The commercial litigation landscape for CBD, hemp and marijuana is constantly evolving as federal and state courts issue decisions that impact investors, commercial contracts, employment issues, intellectual property and insolvency. The CannaBizDisputes™ blog regularly tracks and reports on these developments.
Unlike in New York, Georgia Supreme Court holds that lawyers cannot counsel clients about commercial cannabis
Sometimes it’s good to have a New York State of Mind, and not hop on a Midnight Train to Georgia. Both New York and Georgia have passed legislation authorizing the sale of certain cannabis products. In Georgia, however, a recent decision of the Georgia Supreme Court could impeded clients from tailoring their businesses to comply with the legislation. Here are the details:
Georgia permits the sale of certain high-CBD/low-THC cannabis oils for medical marijuana purposes. In fact, as recently as in early May, Georgia’s Governor Brian Kemp signed legislation permitting the establishment of up to 30 state-licensed retailers of such products. But lawyers in Georgia cannot counsel clients about these products. In a recent ruling, Georgia’s Supreme Court joined Oklahoma, Mississippi and South Dakota in holding that under their states’ respective professional conduct rules, lawyers cannot advise cannabis businesses because of the longstanding federal prohibition of such activity under the Controlled Substances Act.
In particular, the Court wrote that while it was mindful of the desire of lawyers to assist Georgia’s cannabis industry, “this Court has long prohibited lawyers from counseling and assisting clients in the commission of criminal acts. The passage of a Georgia statute purporting to permit and regulate conduct that constitutes federal crimes does not change that long-standing principle.” This ruling leaves cannabis businesses in Georgia without legal counsel to guide them through the legal minefields and may hamper the development of the cannabis industry in the state.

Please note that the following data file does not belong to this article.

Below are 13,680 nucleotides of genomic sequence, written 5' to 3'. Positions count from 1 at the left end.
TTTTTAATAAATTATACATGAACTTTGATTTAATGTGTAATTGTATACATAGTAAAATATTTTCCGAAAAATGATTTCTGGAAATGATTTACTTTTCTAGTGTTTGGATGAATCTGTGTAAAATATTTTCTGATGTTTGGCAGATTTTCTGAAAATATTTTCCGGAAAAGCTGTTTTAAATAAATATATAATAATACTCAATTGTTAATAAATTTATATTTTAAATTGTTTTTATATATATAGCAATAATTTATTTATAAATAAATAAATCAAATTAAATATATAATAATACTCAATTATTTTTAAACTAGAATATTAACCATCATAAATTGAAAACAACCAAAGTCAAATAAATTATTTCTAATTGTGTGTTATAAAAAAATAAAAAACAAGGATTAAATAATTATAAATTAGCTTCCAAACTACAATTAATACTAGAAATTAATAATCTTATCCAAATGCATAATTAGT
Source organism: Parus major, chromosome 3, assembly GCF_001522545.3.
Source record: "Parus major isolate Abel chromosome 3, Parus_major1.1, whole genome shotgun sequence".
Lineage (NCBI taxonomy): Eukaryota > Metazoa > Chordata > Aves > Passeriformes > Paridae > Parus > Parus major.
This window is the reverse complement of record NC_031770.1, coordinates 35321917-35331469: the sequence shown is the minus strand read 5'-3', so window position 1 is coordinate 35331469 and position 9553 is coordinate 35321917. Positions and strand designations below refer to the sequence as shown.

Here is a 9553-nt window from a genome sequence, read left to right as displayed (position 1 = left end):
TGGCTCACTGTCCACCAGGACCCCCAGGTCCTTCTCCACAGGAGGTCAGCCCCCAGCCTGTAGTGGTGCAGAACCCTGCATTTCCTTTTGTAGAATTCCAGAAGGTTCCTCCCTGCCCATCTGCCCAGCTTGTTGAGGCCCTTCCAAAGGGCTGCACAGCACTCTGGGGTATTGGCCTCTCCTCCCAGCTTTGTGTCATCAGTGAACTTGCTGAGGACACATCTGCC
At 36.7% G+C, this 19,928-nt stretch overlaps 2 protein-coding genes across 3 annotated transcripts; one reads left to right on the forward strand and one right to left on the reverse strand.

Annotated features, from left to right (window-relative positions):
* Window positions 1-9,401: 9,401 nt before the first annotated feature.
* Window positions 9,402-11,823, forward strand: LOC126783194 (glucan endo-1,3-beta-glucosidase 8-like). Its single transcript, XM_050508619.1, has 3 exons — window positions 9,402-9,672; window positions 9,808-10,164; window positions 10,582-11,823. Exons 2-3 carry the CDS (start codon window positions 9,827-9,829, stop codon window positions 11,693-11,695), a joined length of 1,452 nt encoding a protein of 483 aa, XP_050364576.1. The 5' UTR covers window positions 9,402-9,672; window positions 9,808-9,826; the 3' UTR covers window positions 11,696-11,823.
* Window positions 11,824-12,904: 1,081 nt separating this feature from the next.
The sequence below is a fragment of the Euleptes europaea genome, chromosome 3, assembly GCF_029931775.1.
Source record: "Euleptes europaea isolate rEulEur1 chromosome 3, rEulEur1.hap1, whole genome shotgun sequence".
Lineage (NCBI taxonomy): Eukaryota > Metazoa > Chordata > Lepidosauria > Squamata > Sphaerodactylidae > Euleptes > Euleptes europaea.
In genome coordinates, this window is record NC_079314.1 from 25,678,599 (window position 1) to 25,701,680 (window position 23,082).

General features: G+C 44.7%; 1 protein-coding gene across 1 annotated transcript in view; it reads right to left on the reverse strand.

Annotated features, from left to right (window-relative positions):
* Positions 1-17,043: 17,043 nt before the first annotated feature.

Thankfully for New York, legal ethics authorities take a different view. Cannabis businesses in New York can access legal advice to help them navigate this highly regulated industry. In November 2019, New York State Bar Association’s Committee on Professional Ethics, in Opinion 1177, reaffirmed its 2014 guidance that a lawyer may ethically assist a client in conduct designed to comply with New York’s medical marijuana law, the Compassionate Care Act. The Opinion notes that the US Department of Justice (DOJ) continues to permit states to implement their medical marijuana laws and that federal legislation prohibits the DOJ from preventing states from doing so. Although New York state ethics rules traditionally prohibit lawyers from encouraging or assisting a client in conduct that violates federal law, “the situation is different where the state executive branch determines to implement the state legislation by authorizing and regulating medical marijuana, consistent with current, published federal executive-branch enforcement policy, and the federal government does not take effective measures to prevent the implementation of the state law.”
Of course, Ethics Opinion 1177 is limited on its face to just medical marijuana. In theory, New York could take a more rigid approach on adult-use, particularly since federal legislation does not as broadly protect state-sanctioned adult-use businesses from federal prosecution. However, given the regulatory scheme that is soon to be developed by New York’s Cannabis Control Board and the lack of federal prosecution of adult-use businesses in states where such sales have been legalized, one would hope that the New York State Bar Association’s Committee on Professional Ethics would expand its analysis to cover the newly legalized adult-use cannabis business under New York’s Marijuana Regulation and Taxation Act.
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